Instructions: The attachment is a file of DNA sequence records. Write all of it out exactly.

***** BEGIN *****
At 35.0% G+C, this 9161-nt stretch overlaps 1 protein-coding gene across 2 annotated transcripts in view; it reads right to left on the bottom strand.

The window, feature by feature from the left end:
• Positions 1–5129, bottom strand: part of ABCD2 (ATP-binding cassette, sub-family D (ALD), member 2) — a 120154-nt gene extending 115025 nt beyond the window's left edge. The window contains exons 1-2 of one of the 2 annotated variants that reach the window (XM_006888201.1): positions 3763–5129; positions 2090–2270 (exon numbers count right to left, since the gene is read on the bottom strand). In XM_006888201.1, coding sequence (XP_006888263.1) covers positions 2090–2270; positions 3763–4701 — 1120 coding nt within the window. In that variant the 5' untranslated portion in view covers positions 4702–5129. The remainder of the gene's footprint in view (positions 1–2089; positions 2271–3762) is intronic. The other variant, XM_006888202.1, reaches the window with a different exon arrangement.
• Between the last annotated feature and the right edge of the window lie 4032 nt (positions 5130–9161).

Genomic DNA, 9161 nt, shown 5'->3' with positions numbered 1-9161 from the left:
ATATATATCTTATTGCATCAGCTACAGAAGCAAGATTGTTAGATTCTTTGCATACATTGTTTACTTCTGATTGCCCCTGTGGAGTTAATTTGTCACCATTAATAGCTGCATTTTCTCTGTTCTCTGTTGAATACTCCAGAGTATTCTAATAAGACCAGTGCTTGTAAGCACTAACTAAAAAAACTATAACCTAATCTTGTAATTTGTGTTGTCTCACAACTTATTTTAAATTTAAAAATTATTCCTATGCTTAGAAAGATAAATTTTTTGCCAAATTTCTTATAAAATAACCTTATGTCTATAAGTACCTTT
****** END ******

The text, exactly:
At 35.0% G+C, this 9161-nt stretch overlaps 1 protein-coding gene across 2 annotated transcripts in view; it reads right to left on the bottom strand.

The window, feature by feature from the left end:
• Positions 1–5129, bottom strand: part of ABCD2 (ATP-binding cassette, sub-family D (ALD), member 2) — a 120154-nt gene extending 115025 nt beyond the window's left edge. The window contains exons 1-2 of one of the 2 annotated variants that reach the window (XM_006888201.1): positions 3763–5129; positions 2090–2270 (exon numbers count right to left, since the gene is read on the bottom strand). In XM_006888201.1, coding sequence (XP_006888263.1) covers positions 2090–2270; positions 3763–4701 — 1120 coding nt within the window. In that variant the 5' untranslated portion in view covers positions 4702–5129. The remainder of the gene's footprint in view (positions 1–2089; positions 2271–3762) is intronic. The other variant, XM_006888202.1, reaches the window with a different exon arrangement.
• Between the last annotated feature and the right edge of the window lie 4032 nt (positions 5130–9161).

Genomic DNA, 9161 nt, shown 5'->3' with positions numbered 1-9161 from the left:
ATATATATCTTATTGCATCAGCTACAGAAGCAAGATTGTTAGATTCTTTGCATACATTGTTTACTTCTGATTGCCCCTGTGGAGTTAATTTGTCACCATTAATAGCTGCATTTTCTCTGTTCTCTGTTGAATACTCCAGAGTATTCTAATAAGACCAGTGCTTGTAAGCACTAACTAAAAAAACTATAACCTAATCTTGTAATTTGTGTTGTCTCACAACTTATTTTAAATTTAAAAATTATTCCTATGCTTAGAAAGATAAATTTTTTGCCAAATTTCTTATAAAATAACCTTATGTCTATAAGTACCTTT